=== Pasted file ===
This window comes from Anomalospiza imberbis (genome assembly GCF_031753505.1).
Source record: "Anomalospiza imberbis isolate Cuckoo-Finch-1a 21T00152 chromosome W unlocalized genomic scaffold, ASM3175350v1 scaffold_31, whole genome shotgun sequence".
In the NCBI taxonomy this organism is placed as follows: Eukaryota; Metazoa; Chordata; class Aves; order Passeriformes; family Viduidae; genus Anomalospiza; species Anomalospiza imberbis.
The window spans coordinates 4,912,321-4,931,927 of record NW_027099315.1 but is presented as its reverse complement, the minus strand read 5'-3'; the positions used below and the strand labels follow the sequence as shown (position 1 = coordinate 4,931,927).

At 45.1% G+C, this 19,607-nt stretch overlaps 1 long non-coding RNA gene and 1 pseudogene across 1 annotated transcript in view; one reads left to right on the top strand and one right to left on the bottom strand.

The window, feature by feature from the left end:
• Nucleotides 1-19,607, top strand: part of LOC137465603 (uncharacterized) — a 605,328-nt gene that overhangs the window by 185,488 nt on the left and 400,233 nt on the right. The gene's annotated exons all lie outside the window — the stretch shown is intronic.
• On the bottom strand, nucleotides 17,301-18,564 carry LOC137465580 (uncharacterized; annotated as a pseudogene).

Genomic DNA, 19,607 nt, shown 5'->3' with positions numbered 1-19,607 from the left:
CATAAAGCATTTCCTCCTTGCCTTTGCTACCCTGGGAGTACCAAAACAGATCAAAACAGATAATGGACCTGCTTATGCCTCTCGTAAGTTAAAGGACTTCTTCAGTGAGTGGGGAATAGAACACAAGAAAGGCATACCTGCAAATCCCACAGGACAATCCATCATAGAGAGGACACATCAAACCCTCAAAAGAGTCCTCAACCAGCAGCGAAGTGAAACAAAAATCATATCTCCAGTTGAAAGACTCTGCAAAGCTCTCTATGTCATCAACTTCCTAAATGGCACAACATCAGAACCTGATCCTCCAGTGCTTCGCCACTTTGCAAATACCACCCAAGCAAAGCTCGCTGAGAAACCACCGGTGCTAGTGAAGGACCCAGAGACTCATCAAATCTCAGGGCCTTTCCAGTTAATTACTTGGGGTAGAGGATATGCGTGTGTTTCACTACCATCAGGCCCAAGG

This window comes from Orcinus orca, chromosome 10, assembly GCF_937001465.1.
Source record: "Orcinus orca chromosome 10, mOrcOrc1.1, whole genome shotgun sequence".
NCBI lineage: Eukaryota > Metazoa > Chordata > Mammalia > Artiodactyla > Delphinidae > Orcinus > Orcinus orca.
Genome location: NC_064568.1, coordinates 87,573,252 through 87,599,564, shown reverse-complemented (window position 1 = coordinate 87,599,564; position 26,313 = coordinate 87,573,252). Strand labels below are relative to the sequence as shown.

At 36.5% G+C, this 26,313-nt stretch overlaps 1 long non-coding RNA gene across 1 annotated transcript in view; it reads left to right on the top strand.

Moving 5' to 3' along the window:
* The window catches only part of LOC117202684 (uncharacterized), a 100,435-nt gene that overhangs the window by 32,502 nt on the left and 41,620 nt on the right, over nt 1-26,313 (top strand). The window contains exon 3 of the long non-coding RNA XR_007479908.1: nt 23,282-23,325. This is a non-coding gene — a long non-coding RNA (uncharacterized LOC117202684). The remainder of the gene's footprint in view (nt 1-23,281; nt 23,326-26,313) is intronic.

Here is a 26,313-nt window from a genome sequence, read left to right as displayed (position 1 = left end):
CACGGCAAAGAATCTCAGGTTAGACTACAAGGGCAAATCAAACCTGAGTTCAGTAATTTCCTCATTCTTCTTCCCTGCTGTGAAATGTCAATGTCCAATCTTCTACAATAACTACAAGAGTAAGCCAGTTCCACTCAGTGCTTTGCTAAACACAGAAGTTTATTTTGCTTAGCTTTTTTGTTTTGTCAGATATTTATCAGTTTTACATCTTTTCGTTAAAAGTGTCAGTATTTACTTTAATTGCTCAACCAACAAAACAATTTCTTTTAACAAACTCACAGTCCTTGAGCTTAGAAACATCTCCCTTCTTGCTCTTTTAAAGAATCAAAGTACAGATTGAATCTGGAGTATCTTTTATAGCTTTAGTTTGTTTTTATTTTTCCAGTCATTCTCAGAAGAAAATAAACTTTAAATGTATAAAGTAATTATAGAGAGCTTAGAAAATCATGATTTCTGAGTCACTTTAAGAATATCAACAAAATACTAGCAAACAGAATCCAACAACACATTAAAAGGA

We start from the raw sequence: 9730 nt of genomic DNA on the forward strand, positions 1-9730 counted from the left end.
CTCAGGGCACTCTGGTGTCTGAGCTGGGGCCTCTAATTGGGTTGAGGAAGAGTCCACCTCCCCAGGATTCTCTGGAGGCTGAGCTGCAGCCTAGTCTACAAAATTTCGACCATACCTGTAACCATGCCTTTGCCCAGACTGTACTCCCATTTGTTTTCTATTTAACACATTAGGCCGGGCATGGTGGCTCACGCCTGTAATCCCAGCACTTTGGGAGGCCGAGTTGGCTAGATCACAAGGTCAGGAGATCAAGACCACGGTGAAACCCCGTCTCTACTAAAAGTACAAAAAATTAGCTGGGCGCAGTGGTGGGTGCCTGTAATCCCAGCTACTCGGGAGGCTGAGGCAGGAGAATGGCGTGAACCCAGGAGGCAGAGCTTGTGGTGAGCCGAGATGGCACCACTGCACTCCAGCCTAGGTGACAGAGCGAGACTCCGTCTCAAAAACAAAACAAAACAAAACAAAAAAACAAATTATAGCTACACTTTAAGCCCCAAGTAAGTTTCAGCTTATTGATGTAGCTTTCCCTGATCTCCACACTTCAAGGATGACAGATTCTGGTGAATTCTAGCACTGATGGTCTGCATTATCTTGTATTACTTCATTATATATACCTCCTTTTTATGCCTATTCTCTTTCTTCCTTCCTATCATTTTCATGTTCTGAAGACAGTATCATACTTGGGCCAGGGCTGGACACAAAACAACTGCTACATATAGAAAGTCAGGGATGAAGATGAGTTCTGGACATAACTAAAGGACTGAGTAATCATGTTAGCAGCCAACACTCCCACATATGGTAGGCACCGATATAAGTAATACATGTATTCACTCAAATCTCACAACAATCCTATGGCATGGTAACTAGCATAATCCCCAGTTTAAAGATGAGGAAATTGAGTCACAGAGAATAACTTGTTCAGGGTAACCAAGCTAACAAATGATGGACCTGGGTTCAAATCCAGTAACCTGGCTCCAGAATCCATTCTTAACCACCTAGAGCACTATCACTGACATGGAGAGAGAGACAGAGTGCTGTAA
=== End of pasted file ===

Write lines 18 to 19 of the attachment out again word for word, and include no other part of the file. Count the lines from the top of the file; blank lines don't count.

Here is a 26,313-nt window from a genome sequence, read left to right as displayed (position 1 = left end):
CACGGCAAAGAATCTCAGGTTAGACTACAAGGGCAAATCAAACCTGAGTTCAGTAATTTCCTCATTCTTCTTCCCTGCTGTGAAATGTCAATGTCCAATCTTCTACAATAACTACAAGAGTAAGCCAGTTCCACTCAGTGCTTTGCTAAACACAGAAGTTTATTTTGCTTAGCTTTTTTGTTTTGTCAGATATTTATCAGTTTTACATCTTTTCGTTAAAAGTGTCAGTATTTACTTTAATTGCTCAACCAACAAAACAATTTCTTTTAACAAACTCACAGTCCTTGAGCTTAGAAACATCTCCCTTCTTGCTCTTTTAAAGAATCAAAGTACAGATTGAATCTGGAGTATCTTTTATAGCTTTAGTTTGTTTTTATTTTTCCAGTCATTCTCAGAAGAAAATAAACTTTAAATGTATAAAGTAATTATAGAGAGCTTAGAAAATCATGATTTCTGAGTCACTTTAAGAATATCAACAAAATACTAGCAAACAGAATCCAACAACACATTAAAAGGA